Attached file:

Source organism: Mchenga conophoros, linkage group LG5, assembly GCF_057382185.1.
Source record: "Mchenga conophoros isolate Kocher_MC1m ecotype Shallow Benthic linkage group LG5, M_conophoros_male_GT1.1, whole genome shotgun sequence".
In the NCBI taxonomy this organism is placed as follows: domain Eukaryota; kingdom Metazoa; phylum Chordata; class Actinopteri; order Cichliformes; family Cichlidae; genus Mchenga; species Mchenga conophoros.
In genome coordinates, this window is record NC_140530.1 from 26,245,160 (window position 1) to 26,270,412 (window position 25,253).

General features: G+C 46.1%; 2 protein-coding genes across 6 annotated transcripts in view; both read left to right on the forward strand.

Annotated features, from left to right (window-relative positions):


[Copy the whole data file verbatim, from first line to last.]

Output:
Source organism: Mchenga conophoros, linkage group LG5, assembly GCF_057382185.1.
Source record: "Mchenga conophoros isolate Kocher_MC1m ecotype Shallow Benthic linkage group LG5, M_conophoros_male_GT1.1, whole genome shotgun sequence".
In the NCBI taxonomy this organism is placed as follows: domain Eukaryota; kingdom Metazoa; phylum Chordata; class Actinopteri; order Cichliformes; family Cichlidae; genus Mchenga; species Mchenga conophoros.
In genome coordinates, this window is record NC_140530.1 from 26,245,160 (window position 1) to 26,270,412 (window position 25,253).

General features: G+C 46.1%; 2 protein-coding genes across 6 annotated transcripts in view; both read left to right on the forward strand.

Annotated features, from left to right (window-relative positions):